Last August, Major League Baseball signed a series of new contracts with ESPN, Fox, and Turner Sports that would pay the league roughly $1.5 billion a season, starting in 2014. Those same three networks had been paying MLB about $765 million per season on the previous contract.
When I first saw this news, I immediately thought back to this three-year-old article on All Things D, which published a list of cable channels and how much each subscriber pays for those channels. Even back in 2010, ESPN was getting paid $4.08 a month from every cable or satellite TV subscriber in America that got ESPN. This was just for its flagship channel. ESPN2 was another $0.54 per subscriber. Other ESPN channels, like ESPNEWS and ESPNU, commanded even more money.
Jump forward three years, and the numbers are even higher. Pay TV subscribers that receive ESPN and ESPN2 each pay roughly $5.73 per month, just for those two channels. About 100 million people who pay for TV receive those two channels, and the subscriber fees for those channels alone add up to nearly $6.9 billion per year.
That’s our money. And ESPN is giving $700 million of it per year to Major League Baseball.
That got me to thinking — as a cable subscriber, how much money am I giving to Major League Baseball? And how much am I giving to other sports leagues, just by subscribing to the channels that I do?
This was the inspiration for What You Pay For Sports. This site will show you just how much of your cable bill is being funneled into pro sports leagues and college sports organizations, and it will take a closer look at how your money is changing the landscape of sports as we know it.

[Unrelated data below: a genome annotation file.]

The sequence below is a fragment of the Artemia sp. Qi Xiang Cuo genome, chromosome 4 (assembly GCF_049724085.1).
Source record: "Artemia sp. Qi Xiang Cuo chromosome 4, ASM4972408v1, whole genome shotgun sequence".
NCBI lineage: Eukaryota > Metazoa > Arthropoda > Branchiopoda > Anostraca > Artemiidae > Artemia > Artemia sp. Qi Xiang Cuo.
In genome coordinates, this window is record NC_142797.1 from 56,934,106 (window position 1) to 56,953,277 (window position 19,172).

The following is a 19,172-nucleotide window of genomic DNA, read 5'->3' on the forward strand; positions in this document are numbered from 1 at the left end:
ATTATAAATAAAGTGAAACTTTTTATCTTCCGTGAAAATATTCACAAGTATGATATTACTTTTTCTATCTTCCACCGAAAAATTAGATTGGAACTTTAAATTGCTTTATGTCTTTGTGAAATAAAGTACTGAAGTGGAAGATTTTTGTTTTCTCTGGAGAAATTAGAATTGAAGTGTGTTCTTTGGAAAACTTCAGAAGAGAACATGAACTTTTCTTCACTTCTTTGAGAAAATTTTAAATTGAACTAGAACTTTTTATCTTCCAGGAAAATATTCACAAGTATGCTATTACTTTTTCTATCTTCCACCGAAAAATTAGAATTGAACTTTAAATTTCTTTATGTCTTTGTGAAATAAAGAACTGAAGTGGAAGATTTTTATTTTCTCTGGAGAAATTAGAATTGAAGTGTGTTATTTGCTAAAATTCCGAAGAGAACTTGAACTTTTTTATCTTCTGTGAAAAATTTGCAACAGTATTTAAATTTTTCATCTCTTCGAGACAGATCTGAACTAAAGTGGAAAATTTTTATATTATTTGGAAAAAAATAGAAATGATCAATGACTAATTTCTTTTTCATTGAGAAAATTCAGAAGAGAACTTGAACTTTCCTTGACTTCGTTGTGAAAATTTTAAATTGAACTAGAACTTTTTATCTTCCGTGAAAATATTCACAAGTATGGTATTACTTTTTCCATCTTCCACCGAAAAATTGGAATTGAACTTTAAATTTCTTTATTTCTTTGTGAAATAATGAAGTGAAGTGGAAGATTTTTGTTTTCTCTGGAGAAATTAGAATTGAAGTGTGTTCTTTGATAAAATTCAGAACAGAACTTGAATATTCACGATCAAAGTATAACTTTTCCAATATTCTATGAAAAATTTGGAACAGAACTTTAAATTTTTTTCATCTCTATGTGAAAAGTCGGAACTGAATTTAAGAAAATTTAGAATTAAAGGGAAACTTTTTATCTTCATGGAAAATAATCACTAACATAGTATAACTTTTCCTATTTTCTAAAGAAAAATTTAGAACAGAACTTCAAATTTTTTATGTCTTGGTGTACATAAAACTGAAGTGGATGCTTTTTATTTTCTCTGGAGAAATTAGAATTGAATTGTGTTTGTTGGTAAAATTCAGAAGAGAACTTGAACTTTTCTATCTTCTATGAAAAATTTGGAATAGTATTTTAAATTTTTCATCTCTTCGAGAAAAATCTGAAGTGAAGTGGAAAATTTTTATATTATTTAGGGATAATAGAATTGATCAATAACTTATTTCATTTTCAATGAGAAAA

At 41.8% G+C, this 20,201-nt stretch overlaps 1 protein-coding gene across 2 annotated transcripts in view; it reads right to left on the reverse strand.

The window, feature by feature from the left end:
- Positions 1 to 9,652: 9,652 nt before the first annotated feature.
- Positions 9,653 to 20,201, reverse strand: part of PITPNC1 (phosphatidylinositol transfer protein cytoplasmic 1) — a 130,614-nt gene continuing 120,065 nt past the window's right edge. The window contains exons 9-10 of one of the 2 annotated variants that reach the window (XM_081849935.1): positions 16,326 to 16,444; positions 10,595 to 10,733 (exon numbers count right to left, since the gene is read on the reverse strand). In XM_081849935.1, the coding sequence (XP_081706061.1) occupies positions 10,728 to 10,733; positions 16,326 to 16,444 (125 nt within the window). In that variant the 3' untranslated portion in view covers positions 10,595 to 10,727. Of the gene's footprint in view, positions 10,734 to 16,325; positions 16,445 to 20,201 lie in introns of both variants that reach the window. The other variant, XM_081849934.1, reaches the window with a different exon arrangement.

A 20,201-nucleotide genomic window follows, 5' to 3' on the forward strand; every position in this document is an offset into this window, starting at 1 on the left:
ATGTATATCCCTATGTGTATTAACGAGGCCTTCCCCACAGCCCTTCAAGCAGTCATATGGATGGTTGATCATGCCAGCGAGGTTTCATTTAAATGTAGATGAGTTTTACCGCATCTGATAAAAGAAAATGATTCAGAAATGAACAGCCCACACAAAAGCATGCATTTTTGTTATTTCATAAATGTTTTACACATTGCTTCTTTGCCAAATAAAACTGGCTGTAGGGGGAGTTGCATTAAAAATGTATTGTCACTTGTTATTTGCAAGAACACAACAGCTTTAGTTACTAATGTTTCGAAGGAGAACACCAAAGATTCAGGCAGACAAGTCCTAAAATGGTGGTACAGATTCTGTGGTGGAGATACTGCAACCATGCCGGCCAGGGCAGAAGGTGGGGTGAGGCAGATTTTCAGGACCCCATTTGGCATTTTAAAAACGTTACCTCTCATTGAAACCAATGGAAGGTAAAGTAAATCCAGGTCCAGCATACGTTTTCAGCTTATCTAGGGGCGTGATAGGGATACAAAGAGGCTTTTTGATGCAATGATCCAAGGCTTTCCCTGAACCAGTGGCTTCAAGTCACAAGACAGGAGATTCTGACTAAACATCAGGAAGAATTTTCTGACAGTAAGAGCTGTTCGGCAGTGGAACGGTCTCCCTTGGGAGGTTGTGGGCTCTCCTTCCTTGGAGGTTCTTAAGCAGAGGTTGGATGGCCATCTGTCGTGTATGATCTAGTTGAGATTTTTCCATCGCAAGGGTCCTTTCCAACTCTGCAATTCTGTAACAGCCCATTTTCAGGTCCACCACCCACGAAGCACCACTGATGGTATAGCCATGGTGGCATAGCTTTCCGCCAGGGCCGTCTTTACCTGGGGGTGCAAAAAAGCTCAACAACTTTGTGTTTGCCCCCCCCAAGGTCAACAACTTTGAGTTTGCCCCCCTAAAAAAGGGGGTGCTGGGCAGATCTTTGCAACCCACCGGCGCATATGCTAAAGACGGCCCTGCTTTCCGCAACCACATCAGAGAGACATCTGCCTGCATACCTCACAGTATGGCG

This site also aims to highlight one of modern sports’ dirty secrets — the fact that people who don’t like sports and only subscribe to cable to watch Mad Men, Game of Thrones or other such shows are still propping up major sports leagues with their money. As author and former Deadspin editor Will Leitch wrote in this column for Sports on Earth:
My friend, who couldn’t pick Kobe Bryant out of a lineup, who doesn’t even know where ESPN is on her cable dial, gives $60 a year to ESPN. She never watches it. She never even thinks about it. But she pays $60 a year to them, regardless…
What matters, when you really break it down, is that because people like my friend want to have cable TV, and people like me can’t live without sports channels, the entire country is handing ESPN and sports channels money whether they like sports or not. Or whether they even know it.
It could be argued that today’s sports leagues make the bulk of their money from people who don’t watch their games at all. Once upon a time, Blockbuster Video made the bulk of its money off late fees — until Netflix and Redbox showed up to give people something better. So where is the Netflix for sports? Is there one? We’ll examine that issue on this site as well. We’ll also take a closer look at how your money is driving massive changes in sports, including college conference realignment, escalating salaries, and big media consolidation.
Televised sports are big business, and your money is funding it. You should know how your money is being spent.